Painting today is a form of resistance, a form of labor, an alternative way of desiring and being in the world. Painting is a continuous and organic non-alienated labor. Its making follows a bottom-to-top logic from unity to totality. These characteristics make it a target of attacks from left, right, and center, rendering it too idiosyncratic, too human, too animal, too messy.

Painting is a resistance to the inertia of language-based and ready-made image-based art, to the culture of the “cut and capture” fragments disembodied from any domain of photo, video and movie. It is in opposition to top-to-bottom bureaucratic and monolithic data mining. It is an alternative to the parasitic logic of dematerialization and light projections. It is against the flimsy culture of the “interesting” and in favor of the “interested.”

Painting still brings sporadic innovations and triggers singular affection. Conceptual artists try to use it, painters in general misuse it, photographers use it as a default, digital arts constantly remake it, and the market loves this dark and slippery commodity. Perhaps painting can deal with its complex of inferiority in relation to other newer media by holding and exaggerating its own specificity while taking what is important from other mediums.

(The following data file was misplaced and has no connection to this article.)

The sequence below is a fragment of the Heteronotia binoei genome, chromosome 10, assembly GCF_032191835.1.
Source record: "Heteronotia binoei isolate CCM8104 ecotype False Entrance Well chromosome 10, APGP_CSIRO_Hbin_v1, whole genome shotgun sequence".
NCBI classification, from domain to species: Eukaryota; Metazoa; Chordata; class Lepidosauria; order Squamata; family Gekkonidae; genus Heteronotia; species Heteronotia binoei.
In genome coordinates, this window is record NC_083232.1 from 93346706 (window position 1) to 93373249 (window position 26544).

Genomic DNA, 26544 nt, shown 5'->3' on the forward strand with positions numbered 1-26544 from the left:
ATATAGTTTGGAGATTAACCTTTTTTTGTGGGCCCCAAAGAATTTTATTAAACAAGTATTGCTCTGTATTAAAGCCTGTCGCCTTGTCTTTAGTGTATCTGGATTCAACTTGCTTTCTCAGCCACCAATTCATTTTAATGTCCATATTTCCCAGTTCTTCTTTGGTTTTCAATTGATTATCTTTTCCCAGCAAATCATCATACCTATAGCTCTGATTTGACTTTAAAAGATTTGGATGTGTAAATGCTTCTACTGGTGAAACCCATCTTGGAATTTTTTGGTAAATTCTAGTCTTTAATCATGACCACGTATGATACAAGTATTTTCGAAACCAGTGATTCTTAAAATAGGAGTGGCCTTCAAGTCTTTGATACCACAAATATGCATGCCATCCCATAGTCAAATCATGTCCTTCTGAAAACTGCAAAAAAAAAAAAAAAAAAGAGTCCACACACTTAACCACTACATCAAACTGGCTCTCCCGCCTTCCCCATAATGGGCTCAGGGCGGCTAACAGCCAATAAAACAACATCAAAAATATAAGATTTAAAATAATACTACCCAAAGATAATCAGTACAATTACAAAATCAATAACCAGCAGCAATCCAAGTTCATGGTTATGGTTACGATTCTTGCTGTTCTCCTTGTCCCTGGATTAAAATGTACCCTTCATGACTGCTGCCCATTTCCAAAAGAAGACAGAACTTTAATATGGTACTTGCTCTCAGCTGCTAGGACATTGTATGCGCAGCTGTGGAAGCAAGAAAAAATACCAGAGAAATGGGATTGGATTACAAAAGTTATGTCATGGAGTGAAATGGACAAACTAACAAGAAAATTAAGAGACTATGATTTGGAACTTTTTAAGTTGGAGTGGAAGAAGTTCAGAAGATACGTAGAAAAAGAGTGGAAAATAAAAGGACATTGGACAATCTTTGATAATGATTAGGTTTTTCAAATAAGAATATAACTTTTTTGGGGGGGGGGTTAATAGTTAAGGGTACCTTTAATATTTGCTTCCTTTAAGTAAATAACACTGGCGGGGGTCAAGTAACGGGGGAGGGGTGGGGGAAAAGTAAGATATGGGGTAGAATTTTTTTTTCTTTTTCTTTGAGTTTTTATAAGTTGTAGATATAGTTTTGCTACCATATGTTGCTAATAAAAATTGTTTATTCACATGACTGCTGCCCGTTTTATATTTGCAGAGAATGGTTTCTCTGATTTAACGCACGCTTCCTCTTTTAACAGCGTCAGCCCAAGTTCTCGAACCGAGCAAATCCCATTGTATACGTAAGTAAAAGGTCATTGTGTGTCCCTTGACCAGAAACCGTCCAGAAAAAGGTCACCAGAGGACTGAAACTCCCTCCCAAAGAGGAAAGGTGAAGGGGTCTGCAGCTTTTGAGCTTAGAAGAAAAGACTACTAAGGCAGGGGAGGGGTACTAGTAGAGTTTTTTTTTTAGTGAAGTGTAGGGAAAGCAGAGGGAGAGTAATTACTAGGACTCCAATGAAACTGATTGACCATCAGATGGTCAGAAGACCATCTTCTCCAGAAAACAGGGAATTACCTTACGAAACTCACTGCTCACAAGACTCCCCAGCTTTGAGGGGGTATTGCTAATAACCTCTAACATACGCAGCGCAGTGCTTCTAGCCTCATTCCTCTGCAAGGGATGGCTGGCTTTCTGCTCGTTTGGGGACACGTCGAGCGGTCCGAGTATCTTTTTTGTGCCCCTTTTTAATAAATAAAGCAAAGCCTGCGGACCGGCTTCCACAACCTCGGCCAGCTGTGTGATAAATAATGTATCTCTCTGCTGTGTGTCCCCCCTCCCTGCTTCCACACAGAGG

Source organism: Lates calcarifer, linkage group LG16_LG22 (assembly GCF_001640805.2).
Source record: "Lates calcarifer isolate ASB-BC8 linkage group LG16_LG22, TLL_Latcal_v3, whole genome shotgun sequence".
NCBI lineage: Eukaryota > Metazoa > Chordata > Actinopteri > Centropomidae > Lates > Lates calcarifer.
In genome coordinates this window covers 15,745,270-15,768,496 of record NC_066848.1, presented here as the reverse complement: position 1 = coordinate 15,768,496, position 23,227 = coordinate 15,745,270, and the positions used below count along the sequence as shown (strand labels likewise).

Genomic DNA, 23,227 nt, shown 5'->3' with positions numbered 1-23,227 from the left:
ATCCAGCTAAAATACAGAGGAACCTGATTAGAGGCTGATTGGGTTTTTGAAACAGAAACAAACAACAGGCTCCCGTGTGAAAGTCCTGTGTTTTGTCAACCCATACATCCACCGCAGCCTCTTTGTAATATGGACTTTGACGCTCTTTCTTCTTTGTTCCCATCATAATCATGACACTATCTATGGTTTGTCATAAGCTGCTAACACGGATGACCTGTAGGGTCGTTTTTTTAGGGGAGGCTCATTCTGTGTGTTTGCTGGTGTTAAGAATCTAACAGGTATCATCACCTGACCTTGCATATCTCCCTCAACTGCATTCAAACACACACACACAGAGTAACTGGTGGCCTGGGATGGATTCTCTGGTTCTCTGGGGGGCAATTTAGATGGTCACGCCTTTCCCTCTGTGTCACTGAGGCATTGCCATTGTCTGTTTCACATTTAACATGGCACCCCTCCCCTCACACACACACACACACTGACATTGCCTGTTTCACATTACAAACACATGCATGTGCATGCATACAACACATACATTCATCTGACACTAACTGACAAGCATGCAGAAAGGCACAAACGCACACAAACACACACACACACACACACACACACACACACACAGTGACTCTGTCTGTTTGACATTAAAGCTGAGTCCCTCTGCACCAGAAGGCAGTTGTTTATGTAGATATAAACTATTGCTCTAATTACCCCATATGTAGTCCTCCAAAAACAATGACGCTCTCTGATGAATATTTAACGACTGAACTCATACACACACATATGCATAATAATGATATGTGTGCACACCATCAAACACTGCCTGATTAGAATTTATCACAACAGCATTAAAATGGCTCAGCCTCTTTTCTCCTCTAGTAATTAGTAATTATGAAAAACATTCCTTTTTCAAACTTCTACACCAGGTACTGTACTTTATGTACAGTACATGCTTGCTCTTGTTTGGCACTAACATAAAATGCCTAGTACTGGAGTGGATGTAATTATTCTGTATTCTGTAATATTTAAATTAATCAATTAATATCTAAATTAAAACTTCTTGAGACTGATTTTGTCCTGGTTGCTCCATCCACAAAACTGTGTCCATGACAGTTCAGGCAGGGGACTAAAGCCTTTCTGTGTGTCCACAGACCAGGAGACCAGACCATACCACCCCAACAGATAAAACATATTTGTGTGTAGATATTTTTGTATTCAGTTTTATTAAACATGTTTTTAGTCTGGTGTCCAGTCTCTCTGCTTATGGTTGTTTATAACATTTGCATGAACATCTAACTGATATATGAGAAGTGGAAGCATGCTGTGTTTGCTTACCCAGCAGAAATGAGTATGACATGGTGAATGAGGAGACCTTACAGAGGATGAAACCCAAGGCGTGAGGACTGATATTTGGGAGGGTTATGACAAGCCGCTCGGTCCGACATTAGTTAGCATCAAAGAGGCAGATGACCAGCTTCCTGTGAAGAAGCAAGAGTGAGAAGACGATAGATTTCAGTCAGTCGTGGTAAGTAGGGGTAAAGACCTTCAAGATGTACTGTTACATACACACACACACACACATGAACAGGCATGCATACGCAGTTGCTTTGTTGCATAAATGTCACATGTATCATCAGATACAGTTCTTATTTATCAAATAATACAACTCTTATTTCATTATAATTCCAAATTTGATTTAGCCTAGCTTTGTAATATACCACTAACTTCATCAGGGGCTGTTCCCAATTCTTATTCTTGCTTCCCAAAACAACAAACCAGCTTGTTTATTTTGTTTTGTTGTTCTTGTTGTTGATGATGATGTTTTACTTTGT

(Extract from: Heute. Malerei (cat.). Eds. Annegret Laabs, Uwe Gellner. Berlin, Jovis Verlag, 2013)

Martin Hentschel

Fabian Marcaccio, who was born in 1963 in Rosario, Santa Fe, Argentina, and has lived since 1985 in New York, was brought to a wider audience at the documenta 11 in Kassel in 2002 by his environment Multi-Site Paintant, which extended out into the surrounding space. Right from the beginning, Marcaccio has moved between the genres in art. But his point of departure is always painting; from there, he reaches out in various ways into concrete space, culminating in monumental installations and works of sculptural dimensions. And right from the outset, his painting was also presented by means of other media: up until the mid-1990s, he worked primarily with the technique of collography, a kind of monotype,in which relief forms are transposed to a picture support by means of a printing press. In terms of content, these abstract configurations reveal that the artist has given deep consideration to the paradigms of modern painting. He, for instance, frequently returns to the theme of the brushstroke as a metaphor and relay; it does not appear as some ingenious gesture, but rather to be frozen, as in a comic, and undergoes a host of mutations. Marcaccio brought together many of these pictorial codes, which serve as building bricks for his paintings, in the publication 661 Conjectures for a New Paint Management 1989–2004 (2004). In addition, he freed himself from the traditional rectangular system of the painting by partly shaping the stretcher in such a way that it twists round into the surface of the canvas. Painting and picture ground, always strictly divided into the visible and invisible, enter into surprising liaisons in his works. And he even allows the painting and the wall to interact in a way that creates environmental configurations.